Against All Odds: Art Funds As Proven And Viable Investment Vehicles

The Charitable Museum Endowment Fund L.P.
Oct 17, 2017 11:09PM

In today’s market, collectors and investors often ask themselves if they should buy fine art with the expectation that, in years to come, that price will perhaps double or even triple? As in any other industry, information is the key player to make a decision. Nevertheless, from time to time, uninformed media may miscarriage or manipulate the communication details in favor of certain beneficiary or just because of the lack of information. Since actions speak louder than words, this article intends to enlighten some of the issues recently conferred to art funds[1] through Artemundi’s facts and proven strategies.


One of the most important inaccurate facts about art funds is their low return performance. Earliest art funds barely made a return of 5% almost 15 years ago. Nevertheless, Artemundi Global Fund (AGF-1) was originally designed in 2008 by Javier Lumbreras, an accomplished five-generation collector and experienced investor. After having mastered and refined its business plan, AGF began operations in 2010. Promptly, in 2011, AGF’s fund reached the $50 million USD mark and closed its subscriptions in 2012. In 2015, after 5 successful years, the fund carried out $161,365,136 USD in transactions. With the initial price of $500 USD per common share, the closing book value was calculated at $983.55 USD, a gross return of 96.7%. As for AGF’s performance, the return on Assets (ROA) was calculated at an average of 19.2% per year, surpassing the projections made at the beginning of the fund.[2]


It is a natural concern for any investor allocating capital in art to consider its relative illiquidity when compared to most other traditional financial vehicles. However, art’s qualities as an investable asset overcome any liquidity matters because of overall long-term benefits in an investment portfolio. Art is an illiquid asset because selling an artwork is not an immediate process and usually incur in a complex process to complete a transaction between a buyer and a seller. It is precisely its illiquidity that makes it a safe and lowly volatile investment vehicle when compared to traditional investment instruments. This specific characteristic is what makes art such an attractive asset to portfolio managers because of the low correlation with financial instruments. Moreover, in the art market there is a practical impossibility of a collective panic situation, as opposed to stocks that can suffer from a double-digit decline in a single session.  For example, we can recall art’s stability was demonstrated during the 2008 recession, when art indexes dropped 4.5%, while the S&P abruptly dropped 37.5%, not to mention that the art market also recovered faster than the stock market. In 2010 the All Art Index increased by 22.6%. In 2011, it grew 10.2% compared to 9.1% for equities.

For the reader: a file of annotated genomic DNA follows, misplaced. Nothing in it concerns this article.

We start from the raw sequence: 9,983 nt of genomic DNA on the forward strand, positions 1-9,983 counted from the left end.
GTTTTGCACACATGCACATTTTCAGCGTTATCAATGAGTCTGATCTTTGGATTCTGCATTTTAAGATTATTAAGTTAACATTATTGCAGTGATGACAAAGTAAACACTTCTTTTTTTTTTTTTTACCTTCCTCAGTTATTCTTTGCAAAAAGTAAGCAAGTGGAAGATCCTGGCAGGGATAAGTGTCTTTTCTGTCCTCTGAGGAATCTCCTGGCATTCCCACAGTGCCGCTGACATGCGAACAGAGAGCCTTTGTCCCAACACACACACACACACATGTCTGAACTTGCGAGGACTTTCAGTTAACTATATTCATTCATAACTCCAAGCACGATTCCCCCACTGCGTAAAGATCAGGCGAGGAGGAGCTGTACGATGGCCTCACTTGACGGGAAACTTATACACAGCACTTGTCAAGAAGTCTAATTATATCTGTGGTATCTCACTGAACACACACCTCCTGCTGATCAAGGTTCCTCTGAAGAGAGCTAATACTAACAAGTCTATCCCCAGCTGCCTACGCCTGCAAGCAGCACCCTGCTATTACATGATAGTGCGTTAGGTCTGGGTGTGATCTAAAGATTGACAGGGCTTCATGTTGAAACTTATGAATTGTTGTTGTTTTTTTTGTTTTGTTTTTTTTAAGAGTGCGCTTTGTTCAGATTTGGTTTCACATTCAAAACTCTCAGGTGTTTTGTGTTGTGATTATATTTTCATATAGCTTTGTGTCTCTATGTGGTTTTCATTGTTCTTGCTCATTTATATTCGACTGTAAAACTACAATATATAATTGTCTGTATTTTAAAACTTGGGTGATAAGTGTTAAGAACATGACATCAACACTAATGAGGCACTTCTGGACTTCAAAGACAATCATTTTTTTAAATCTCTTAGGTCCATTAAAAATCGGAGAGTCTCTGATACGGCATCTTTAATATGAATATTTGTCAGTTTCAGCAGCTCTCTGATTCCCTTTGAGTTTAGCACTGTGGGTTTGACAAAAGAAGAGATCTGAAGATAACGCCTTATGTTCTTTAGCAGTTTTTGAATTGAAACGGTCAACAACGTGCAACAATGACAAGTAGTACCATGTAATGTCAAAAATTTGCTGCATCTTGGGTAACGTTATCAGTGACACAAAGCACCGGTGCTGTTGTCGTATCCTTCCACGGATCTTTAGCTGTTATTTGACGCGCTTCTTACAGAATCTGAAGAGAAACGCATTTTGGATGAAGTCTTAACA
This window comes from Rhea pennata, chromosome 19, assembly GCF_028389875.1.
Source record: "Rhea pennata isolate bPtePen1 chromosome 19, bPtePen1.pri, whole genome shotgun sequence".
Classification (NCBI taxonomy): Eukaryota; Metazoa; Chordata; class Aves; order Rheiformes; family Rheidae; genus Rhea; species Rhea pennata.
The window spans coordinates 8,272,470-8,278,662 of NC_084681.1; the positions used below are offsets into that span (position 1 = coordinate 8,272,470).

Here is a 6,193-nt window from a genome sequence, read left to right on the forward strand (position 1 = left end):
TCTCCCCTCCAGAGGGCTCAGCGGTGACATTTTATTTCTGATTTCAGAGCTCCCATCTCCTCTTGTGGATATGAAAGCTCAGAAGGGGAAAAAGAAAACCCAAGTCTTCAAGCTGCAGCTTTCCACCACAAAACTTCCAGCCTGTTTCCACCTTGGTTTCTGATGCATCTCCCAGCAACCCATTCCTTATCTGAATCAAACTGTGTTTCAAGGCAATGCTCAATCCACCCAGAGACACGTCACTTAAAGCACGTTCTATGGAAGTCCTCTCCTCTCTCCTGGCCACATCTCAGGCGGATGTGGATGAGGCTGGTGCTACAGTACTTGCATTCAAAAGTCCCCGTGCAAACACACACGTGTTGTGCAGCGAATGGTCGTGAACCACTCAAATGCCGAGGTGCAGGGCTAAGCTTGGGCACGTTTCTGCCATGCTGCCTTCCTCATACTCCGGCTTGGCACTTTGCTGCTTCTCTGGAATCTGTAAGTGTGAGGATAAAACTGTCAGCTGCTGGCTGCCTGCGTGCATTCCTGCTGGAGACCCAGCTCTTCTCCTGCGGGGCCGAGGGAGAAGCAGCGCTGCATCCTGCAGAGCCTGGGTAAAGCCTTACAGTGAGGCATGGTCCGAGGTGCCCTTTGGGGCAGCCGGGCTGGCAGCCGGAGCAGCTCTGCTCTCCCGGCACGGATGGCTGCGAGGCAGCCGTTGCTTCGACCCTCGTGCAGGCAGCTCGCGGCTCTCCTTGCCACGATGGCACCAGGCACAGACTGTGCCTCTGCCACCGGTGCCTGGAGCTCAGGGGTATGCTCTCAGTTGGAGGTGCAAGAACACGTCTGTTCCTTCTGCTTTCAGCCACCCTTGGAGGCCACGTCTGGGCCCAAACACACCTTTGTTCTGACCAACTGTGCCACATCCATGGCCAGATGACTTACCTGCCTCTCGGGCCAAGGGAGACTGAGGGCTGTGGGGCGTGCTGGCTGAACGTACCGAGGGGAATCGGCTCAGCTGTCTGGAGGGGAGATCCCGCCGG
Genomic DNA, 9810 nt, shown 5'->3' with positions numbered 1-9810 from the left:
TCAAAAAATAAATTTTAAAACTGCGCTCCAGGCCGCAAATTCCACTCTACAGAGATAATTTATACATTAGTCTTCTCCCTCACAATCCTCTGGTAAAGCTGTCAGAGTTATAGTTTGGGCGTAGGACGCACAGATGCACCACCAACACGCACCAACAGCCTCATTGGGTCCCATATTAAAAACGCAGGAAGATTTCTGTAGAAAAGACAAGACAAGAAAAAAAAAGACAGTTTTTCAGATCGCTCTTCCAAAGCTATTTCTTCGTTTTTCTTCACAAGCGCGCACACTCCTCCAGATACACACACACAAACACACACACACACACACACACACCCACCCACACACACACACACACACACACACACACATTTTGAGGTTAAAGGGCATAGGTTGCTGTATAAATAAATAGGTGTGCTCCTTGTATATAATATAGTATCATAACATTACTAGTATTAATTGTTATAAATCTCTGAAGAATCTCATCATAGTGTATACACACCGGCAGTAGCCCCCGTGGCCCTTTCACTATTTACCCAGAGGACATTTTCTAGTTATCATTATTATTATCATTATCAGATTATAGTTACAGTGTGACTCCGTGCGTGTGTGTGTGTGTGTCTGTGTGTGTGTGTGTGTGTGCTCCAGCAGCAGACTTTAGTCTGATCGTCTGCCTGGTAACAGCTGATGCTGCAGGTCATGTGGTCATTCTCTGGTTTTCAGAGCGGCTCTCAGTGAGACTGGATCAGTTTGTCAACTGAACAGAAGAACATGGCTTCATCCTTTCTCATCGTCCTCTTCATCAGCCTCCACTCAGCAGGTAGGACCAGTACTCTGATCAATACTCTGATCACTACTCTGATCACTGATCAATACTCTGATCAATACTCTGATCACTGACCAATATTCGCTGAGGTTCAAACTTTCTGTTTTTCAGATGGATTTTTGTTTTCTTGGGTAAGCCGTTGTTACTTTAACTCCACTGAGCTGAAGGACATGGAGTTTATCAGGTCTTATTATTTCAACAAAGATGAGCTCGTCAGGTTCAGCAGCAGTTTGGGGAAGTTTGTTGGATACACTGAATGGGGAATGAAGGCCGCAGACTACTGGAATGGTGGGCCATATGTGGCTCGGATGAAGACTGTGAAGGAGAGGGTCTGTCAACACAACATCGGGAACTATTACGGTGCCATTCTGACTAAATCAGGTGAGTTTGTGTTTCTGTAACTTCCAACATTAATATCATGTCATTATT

Chart comparing S&P performance against ArtPrice Global Art index.


According to Deloitte’s and Art Tactic Art and Finance Report 2016, the European and US art fund market has seen considerate growth in capital raising, predominantly from existing art funds with an estimated $557 million of assets under management.[3] The art fund market is showing growth in the United States and Europe as existing art funds raise new capital. In 2014, the overall art fund market was conservatively estimated at US $1.27 billion with an estimated of 70 art funds and art investment trusts were in operation, and 53 of these were in China. The US and European art fund market remained relatively stable in 2016, with an estimated US $1.20 billion of assets under management by 20 active funds in Occident.[4] Since 2008, investors interested in this asset class are able not only to invest in a diversified art portfolio through the purchase of common or preferred shares, but also to co-invest in particular artworks by way of debt or capital contributions, auction guarantees and art loans at Artemundi. Our services are tailored to meet compliance with collectors and investors in case of due diligence for sales and acquisitions of fine art objects.


Artemundi is a pioneer in the art investment industry, an institutionalized investment vehicle that has generated a solid track record which demonstrates how to manage art investments in an efficient way. Our examination and investment protocols, due diligence processes, appreciation strategies, active management procedures, financial analysis and portfolio-balancing policies based on risk tolerance have set new parameters that will later serve as examples to other players in the art investment industry. Furthermore, in a recent research made by Deloitte’s and Art Tactic Art and Finance, wealth managers consider that art fund’s audited track record and regulatory compliance make the more suited to service an increasingly unregulated financial industry.[5]